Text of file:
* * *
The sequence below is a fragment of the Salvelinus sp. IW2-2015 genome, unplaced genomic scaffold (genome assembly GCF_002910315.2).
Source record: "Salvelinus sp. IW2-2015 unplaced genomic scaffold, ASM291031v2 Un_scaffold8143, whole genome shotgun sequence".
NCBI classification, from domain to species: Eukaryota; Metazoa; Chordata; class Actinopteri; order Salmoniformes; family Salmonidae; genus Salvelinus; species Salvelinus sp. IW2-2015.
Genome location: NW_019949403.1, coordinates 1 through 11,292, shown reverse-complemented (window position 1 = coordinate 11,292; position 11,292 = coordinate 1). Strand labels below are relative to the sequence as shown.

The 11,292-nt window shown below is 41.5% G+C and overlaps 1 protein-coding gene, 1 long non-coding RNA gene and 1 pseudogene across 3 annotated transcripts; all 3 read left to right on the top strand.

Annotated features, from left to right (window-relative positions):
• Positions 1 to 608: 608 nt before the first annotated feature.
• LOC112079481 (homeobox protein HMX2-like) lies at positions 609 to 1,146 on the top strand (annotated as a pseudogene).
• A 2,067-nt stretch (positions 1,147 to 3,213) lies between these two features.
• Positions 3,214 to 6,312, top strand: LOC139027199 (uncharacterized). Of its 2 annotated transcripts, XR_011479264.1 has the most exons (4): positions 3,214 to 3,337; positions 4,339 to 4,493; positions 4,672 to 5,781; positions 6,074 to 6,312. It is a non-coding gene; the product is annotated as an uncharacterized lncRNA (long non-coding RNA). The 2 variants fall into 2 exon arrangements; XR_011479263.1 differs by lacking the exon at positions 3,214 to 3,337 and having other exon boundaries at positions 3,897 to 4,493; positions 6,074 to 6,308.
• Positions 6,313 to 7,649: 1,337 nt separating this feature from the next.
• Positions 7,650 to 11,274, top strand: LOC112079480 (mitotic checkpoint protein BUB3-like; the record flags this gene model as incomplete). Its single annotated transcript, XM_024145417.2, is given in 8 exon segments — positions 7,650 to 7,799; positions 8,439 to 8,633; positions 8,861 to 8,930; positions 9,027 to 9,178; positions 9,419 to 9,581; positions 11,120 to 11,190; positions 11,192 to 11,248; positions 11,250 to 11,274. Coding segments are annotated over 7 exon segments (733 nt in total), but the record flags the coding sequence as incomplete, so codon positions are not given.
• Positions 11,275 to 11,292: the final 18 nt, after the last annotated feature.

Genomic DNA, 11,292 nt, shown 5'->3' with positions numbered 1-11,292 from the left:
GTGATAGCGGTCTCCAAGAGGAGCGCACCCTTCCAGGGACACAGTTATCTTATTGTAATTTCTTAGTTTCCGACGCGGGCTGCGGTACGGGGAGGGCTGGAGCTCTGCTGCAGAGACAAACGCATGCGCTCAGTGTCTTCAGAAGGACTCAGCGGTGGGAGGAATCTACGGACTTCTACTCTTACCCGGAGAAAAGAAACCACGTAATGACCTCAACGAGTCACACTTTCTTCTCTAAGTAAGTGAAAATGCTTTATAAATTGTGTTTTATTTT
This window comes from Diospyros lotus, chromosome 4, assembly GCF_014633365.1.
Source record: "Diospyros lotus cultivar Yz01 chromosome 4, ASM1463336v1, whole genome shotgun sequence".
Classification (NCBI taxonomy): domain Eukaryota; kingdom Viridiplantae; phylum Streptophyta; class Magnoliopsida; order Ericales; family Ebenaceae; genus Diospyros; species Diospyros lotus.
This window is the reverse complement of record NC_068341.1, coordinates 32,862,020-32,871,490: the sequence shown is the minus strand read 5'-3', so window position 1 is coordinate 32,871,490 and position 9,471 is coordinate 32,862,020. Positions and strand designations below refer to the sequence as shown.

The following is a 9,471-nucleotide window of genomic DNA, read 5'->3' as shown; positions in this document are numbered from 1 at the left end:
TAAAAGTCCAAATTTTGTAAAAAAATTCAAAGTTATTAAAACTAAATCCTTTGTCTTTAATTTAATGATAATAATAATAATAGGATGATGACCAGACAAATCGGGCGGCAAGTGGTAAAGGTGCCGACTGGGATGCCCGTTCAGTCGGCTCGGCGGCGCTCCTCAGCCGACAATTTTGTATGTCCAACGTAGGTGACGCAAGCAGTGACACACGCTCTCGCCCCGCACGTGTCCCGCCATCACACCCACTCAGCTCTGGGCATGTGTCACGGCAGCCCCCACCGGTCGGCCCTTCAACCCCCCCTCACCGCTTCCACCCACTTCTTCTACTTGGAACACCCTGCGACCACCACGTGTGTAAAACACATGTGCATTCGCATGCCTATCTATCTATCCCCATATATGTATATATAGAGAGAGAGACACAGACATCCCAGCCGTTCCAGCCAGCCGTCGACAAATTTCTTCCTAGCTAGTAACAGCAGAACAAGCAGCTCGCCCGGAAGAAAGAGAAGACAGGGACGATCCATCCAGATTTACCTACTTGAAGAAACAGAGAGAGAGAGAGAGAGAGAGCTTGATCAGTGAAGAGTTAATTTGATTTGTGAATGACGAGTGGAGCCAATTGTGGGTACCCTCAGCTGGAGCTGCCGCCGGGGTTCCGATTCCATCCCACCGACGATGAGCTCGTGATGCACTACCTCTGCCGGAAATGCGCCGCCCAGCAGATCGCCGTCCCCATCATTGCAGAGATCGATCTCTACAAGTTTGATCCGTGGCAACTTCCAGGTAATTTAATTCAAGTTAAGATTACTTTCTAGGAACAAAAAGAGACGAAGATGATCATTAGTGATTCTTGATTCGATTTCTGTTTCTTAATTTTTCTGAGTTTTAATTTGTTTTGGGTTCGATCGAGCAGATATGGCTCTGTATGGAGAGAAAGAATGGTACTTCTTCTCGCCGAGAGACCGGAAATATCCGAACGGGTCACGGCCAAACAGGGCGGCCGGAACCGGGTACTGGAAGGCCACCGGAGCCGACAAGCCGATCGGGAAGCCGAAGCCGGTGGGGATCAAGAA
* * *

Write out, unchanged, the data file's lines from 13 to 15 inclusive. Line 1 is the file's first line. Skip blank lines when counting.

• Positions 11,275 to 11,292: the final 18 nt, after the last annotated feature.

Genomic DNA, 11,292 nt, shown 5'->3' with positions numbered 1-11,292 from the left:
GTGATAGCGGTCTCCAAGAGGAGCGCACCCTTCCAGGGACACAGTTATCTTATTGTAATTTCTTAGTTTCCGACGCGGGCTGCGGTACGGGGAGGGCTGGAGCTCTGCTGCAGAGACAAACGCATGCGCTCAGTGTCTTCAGAAGGACTCAGCGGTGGGAGGAATCTACGGACTTCTACTCTTACCCGGAGAAAAGAAACCACGTAATGACCTCAACGAGTCACACTTTCTTCTCTAAGTAAGTGAAAATGCTTTATAAATTGTGTTTTATTTT